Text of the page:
An iPhone Case Review: My book is ringing.


It’s almost unsettling how many choices you have when deciding what kind of iPhone case you’d like to buy.

Do you get one that charges your phone, or looks cool?


Is it a wallet?

Or a steering wheel?

The BookBook fits into the wallet category.


Hello yes this is wallet


It’s small enough to fit in your pocket, though of course it adds a bit of bulk to encompass a few cards, some cash, and your iPhone.

Lets talk about the look.

The spine and sides of it are designed to look like a worn, pocket-sized, tome.

You can alternate between being insulted that it is phony, or charmed and amused.

There isn’t any way to get around this, you either like that look or you don’t. It wasn’t until I saw the Book Book in person that I was convinced it was more than a goofy novelty.

There are cutouts for the sensors, speakers, mic, dock, sleep/wake, home button, headphone, and the mute switch, though the volume buttons do not get a cutout.

The BookBook is about as smooth as you’re going to get for removing a case and docking it. Pull a red tab on a strap from behind your phone to enable removal, and push the phone up and out. Simple and not frustrating.

Unfortunately this is also the process for taking pictures or video. Though you don’t have to slide the phone out all the way to do so, if you choose to keep the phone in the case the top edge and speaker cutout will block some of the screen. An unexpected upside is that it gives you something to grip that isn’t the screen when shooting, so I find that to be a little more stable. Of course you’re also now going to be slightly concerned with the phone tipping out when held horizontally in landscape mode.

The friction of the leather’s grain holds your phone in until you’ve tipped it at a fairly extreme angle. If you slide the phone out for picture-taking until the volume-down button is resting inside the cutout for the mute toggle switch it’ll feel fairly secure. Of course, this is on a day-old product, and I can’t say that this will remain the case (rdrr) after several months of use.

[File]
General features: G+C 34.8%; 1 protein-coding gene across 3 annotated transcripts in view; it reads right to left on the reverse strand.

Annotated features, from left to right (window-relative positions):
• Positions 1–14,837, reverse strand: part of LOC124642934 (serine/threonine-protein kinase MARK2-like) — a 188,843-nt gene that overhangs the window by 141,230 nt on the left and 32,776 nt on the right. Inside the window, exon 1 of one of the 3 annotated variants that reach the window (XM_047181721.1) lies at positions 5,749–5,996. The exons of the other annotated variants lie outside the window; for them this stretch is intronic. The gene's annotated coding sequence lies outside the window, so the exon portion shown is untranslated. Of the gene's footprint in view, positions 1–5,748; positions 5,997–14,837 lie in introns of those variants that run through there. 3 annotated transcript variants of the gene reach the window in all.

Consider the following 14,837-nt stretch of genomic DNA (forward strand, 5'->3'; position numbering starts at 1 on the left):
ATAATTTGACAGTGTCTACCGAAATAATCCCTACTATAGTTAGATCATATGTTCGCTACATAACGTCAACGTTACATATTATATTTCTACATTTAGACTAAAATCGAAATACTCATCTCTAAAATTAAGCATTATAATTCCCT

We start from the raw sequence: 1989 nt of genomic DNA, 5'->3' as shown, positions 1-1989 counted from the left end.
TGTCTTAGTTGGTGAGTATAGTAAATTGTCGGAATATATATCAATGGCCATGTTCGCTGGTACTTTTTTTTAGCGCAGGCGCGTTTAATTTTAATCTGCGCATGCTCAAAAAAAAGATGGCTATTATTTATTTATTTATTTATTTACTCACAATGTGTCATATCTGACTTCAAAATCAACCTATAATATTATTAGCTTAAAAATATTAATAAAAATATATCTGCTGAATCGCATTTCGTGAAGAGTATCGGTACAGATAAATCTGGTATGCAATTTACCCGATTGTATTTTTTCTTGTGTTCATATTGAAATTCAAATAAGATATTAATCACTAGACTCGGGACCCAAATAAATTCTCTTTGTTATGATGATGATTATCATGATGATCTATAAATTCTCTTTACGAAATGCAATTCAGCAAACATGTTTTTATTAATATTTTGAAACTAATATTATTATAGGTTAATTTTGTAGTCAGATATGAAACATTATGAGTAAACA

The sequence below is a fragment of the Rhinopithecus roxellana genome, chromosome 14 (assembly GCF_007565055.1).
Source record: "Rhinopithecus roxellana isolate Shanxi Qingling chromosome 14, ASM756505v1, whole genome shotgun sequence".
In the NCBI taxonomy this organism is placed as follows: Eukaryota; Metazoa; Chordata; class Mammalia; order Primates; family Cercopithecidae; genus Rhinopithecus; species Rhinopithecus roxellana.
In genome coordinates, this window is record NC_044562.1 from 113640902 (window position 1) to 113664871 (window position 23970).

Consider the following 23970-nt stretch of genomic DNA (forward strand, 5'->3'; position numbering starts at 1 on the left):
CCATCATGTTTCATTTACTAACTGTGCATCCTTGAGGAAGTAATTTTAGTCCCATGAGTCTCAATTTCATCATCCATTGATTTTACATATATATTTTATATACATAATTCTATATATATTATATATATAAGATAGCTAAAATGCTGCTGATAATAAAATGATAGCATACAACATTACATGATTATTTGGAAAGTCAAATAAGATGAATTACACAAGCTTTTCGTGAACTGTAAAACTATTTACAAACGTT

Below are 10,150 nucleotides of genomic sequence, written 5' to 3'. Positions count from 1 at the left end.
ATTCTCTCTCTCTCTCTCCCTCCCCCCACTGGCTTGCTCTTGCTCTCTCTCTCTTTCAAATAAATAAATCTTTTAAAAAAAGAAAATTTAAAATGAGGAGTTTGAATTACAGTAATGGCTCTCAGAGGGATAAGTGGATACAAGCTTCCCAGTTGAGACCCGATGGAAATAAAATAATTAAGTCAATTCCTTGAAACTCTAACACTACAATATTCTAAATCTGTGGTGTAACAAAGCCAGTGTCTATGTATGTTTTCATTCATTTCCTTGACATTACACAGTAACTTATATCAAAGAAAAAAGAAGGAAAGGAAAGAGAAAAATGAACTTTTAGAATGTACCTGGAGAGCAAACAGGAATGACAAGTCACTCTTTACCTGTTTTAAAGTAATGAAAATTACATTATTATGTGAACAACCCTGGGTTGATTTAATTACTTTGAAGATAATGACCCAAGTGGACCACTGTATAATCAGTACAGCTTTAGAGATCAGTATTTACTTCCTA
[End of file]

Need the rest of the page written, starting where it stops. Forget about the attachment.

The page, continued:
There is minimal screen protection when the case is open. Nothing to prevent an object from impacting with the screen, but the leather frame that holds the phone in should be enough for any drop that isn’t face down. I actually like that this case doesn’t include a screen protector, most of the plastic built-ins would lock dust and pocket lint in and make touch controls that much more difficult.



It is actually a little difficult to hold the phone and use it one-handed. You have to flip the front cover back over the rear and the springiness of this configuration changes the way you touch the screen and the distance from thumb to edge. It isn’t an issue for quick taps, or reading, only for swipes and more complicated thumbage. I don’t find it too impractical, but this is actually the limitation that is the most bothersome from day-to-day.

I chose to be amused by the faux-book style, and am surprised at how well this case functions. For about $60, you’re getting what is actually a quite good leather wallet and iPhone 4 case. If you’re bothered by the style initially, the functionality may win you over.


Author: Jack Slater

A Philadelphian living in Hawaii. You can follow or contact me on Twitter where I'm @TimeDoctor, via the contact page, or via e-mail to Find out more about Nuclear Monster here.

Leave a Reply

This site uses Akismet to reduce spam. Learn how your comment data is processed.